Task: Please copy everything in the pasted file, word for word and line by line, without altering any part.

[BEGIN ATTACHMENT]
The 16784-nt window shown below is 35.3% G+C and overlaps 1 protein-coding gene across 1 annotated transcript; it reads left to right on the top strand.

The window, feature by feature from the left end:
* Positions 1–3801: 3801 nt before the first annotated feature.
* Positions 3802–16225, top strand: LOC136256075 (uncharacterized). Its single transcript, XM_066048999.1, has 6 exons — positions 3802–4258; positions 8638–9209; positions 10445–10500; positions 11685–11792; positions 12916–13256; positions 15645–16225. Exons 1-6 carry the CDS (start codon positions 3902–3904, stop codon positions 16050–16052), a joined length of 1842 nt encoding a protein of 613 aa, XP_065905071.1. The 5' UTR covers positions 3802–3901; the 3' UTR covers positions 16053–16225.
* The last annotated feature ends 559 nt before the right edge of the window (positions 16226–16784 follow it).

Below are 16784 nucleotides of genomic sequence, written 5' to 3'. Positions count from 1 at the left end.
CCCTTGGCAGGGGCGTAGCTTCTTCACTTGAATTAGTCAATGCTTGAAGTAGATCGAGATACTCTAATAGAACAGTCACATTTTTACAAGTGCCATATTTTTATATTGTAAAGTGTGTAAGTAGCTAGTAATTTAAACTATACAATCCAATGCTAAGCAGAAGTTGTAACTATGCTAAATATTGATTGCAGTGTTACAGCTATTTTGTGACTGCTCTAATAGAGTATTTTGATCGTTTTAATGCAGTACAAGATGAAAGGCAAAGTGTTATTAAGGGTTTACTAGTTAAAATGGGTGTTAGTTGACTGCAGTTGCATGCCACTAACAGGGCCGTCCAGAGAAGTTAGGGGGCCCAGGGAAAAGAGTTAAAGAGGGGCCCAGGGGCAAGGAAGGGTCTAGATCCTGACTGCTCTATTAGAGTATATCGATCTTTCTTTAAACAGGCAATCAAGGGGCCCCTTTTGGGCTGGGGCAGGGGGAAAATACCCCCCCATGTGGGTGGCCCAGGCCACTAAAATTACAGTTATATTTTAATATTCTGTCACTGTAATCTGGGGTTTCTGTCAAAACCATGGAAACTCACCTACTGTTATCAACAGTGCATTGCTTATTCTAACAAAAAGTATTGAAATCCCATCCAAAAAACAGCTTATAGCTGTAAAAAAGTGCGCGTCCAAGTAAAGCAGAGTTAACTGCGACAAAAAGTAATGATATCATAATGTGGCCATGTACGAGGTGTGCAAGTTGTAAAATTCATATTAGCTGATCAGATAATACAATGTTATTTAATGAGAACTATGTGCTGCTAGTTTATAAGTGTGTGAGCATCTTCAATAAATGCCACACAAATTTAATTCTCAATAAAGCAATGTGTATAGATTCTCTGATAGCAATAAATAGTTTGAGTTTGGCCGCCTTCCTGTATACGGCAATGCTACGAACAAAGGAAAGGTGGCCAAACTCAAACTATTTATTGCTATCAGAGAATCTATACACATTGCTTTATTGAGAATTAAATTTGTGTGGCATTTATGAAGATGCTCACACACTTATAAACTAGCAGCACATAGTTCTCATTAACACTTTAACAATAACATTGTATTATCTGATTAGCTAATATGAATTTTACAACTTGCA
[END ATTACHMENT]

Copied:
The 16784-nt window shown below is 35.3% G+C and overlaps 1 protein-coding gene across 1 annotated transcript; it reads left to right on the top strand.

The window, feature by feature from the left end:
* Positions 1–3801: 3801 nt before the first annotated feature.
* Positions 3802–16225, top strand: LOC136256075 (uncharacterized). Its single transcript, XM_066048999.1, has 6 exons — positions 3802–4258; positions 8638–9209; positions 10445–10500; positions 11685–11792; positions 12916–13256; positions 15645–16225. Exons 1-6 carry the CDS (start codon positions 3902–3904, stop codon positions 16050–16052), a joined length of 1842 nt encoding a protein of 613 aa, XP_065905071.1. The 5' UTR covers positions 3802–3901; the 3' UTR covers positions 16053–16225.
* The last annotated feature ends 559 nt before the right edge of the window (positions 16226–16784 follow it).

Below are 16784 nucleotides of genomic sequence, written 5' to 3'. Positions count from 1 at the left end.
CCCTTGGCAGGGGCGTAGCTTCTTCACTTGAATTAGTCAATGCTTGAAGTAGATCGAGATACTCTAATAGAACAGTCACATTTTTACAAGTGCCATATTTTTATATTGTAAAGTGTGTAAGTAGCTAGTAATTTAAACTATACAATCCAATGCTAAGCAGAAGTTGTAACTATGCTAAATATTGATTGCAGTGTTACAGCTATTTTGTGACTGCTCTAATAGAGTATTTTGATCGTTTTAATGCAGTACAAGATGAAAGGCAAAGTGTTATTAAGGGTTTACTAGTTAAAATGGGTGTTAGTTGACTGCAGTTGCATGCCACTAACAGGGCCGTCCAGAGAAGTTAGGGGGCCCAGGGAAAAGAGTTAAAGAGGGGCCCAGGGGCAAGGAAGGGTCTAGATCCTGACTGCTCTATTAGAGTATATCGATCTTTCTTTAAACAGGCAATCAAGGGGCCCCTTTTGGGCTGGGGCAGGGGGAAAATACCCCCCCATGTGGGTGGCCCAGGCCACTAAAATTACAGTTATATTTTAATATTCTGTCACTGTAATCTGGGGTTTCTGTCAAAACCATGGAAACTCACCTACTGTTATCAACAGTGCATTGCTTATTCTAACAAAAAGTATTGAAATCCCATCCAAAAAACAGCTTATAGCTGTAAAAAAGTGCGCGTCCAAGTAAAGCAGAGTTAACTGCGACAAAAAGTAATGATATCATAATGTGGCCATGTACGAGGTGTGCAAGTTGTAAAATTCATATTAGCTGATCAGATAATACAATGTTATTTAATGAGAACTATGTGCTGCTAGTTTATAAGTGTGTGAGCATCTTCAATAAATGCCACACAAATTTAATTCTCAATAAAGCAATGTGTATAGATTCTCTGATAGCAATAAATAGTTTGAGTTTGGCCGCCTTCCTGTATACGGCAATGCTACGAACAAAGGAAAGGTGGCCAAACTCAAACTATTTATTGCTATCAGAGAATCTATACACATTGCTTTATTGAGAATTAAATTTGTGTGGCATTTATGAAGATGCTCACACACTTATAAACTAGCAGCACATAGTTCTCATTAACACTTTAACAATAACATTGTATTATCTGATTAGCTAATATGAATTTTACAACTTGCA